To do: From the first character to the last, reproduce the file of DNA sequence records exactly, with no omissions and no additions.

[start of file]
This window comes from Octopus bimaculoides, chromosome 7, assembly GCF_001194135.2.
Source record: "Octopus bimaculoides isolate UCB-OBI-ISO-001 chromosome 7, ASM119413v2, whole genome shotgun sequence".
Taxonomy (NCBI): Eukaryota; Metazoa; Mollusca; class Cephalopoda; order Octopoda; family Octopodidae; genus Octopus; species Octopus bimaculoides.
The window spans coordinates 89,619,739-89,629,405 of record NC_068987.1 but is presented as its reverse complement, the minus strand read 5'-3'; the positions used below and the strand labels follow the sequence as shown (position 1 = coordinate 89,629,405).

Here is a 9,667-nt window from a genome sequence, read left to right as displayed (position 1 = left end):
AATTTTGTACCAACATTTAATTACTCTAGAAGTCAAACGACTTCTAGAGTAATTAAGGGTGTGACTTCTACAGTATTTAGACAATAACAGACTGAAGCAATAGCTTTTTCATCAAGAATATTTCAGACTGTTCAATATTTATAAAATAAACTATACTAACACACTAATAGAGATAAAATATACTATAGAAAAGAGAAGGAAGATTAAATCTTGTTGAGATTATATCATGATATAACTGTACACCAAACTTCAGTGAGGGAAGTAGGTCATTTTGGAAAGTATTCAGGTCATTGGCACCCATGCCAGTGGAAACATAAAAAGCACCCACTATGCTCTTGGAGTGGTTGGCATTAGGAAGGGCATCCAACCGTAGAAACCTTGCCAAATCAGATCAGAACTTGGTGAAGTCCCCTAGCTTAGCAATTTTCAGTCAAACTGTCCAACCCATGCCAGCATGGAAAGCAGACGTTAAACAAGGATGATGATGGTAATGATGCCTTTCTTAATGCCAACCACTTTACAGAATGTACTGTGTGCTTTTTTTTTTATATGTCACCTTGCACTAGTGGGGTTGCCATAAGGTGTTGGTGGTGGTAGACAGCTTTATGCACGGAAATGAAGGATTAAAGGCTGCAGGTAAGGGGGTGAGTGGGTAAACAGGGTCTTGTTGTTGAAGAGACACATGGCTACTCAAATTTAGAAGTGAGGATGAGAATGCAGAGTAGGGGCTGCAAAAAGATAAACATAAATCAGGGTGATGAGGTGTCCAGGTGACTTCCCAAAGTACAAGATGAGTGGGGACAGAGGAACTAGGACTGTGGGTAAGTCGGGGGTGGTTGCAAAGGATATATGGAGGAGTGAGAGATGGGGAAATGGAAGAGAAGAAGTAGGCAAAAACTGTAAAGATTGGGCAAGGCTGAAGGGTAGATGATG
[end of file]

This window comes from Octopus bimaculoides, chromosome 7, assembly GCF_001194135.2.
Source record: "Octopus bimaculoides isolate UCB-OBI-ISO-001 chromosome 7, ASM119413v2, whole genome shotgun sequence".
Taxonomy (NCBI): Eukaryota; Metazoa; Mollusca; class Cephalopoda; order Octopoda; family Octopodidae; genus Octopus; species Octopus bimaculoides.
The window spans coordinates 89,619,739-89,629,405 of record NC_068987.1 but is presented as its reverse complement, the minus strand read 5'-3'; the positions used below and the strand labels follow the sequence as shown (position 1 = coordinate 89,629,405).

Here is a 9,667-nt window from a genome sequence, read left to right as displayed (position 1 = left end):
AATTTTGTACCAACATTTAATTACTCTAGAAGTCAAACGACTTCTAGAGTAATTAAGGGTGTGACTTCTACAGTATTTAGACAATAACAGACTGAAGCAATAGCTTTTTCATCAAGAATATTTCAGACTGTTCAATATTTATAAAATAAACTATACTAACACACTAATAGAGATAAAATATACTATAGAAAAGAGAAGGAAGATTAAATCTTGTTGAGATTATATCATGATATAACTGTACACCAAACTTCAGTGAGGGAAGTAGGTCATTTTGGAAAGTATTCAGGTCATTGGCACCCATGCCAGTGGAAACATAAAAAGCACCCACTATGCTCTTGGAGTGGTTGGCATTAGGAAGGGCATCCAACCGTAGAAACCTTGCCAAATCAGATCAGAACTTGGTGAAGTCCCCTAGCTTAGCAATTTTCAGTCAAACTGTCCAACCCATGCCAGCATGGAAAGCAGACGTTAAACAAGGATGATGATGGTAATGATGCCTTTCTTAATGCCAACCACTTTACAGAATGTACTGTGTGCTTTTTTTTTTATATGTCACCTTGCACTAGTGGGGTTGCCATAAGGTGTTGGTGGTGGTAGACAGCTTTATGCACGGAAATGAAGGATTAAAGGCTGCAGGTAAGGGGGTGAGTGGGTAAACAGGGTCTTGTTGTTGAAGAGACACATGGCTACTCAAATTTAGAAGTGAGGATGAGAATGCAGAGTAGGGGCTGCAAAAAGATAAACATAAATCAGGGTGATGAGGTGTCCAGGTGACTTCCCAAAGTACAAGATGAGTGGGGACAGAGGAACTAGGACTGTGGGTAAGTCGGGGGTGGTTGCAAAGGATATATGGAGGAGTGAGAGATGGGGAAATGGAAGAGAAGAAGTAGGCAAAAACTGTAAAGATTGGGCAAGGCTGAAGGGTAGATGATG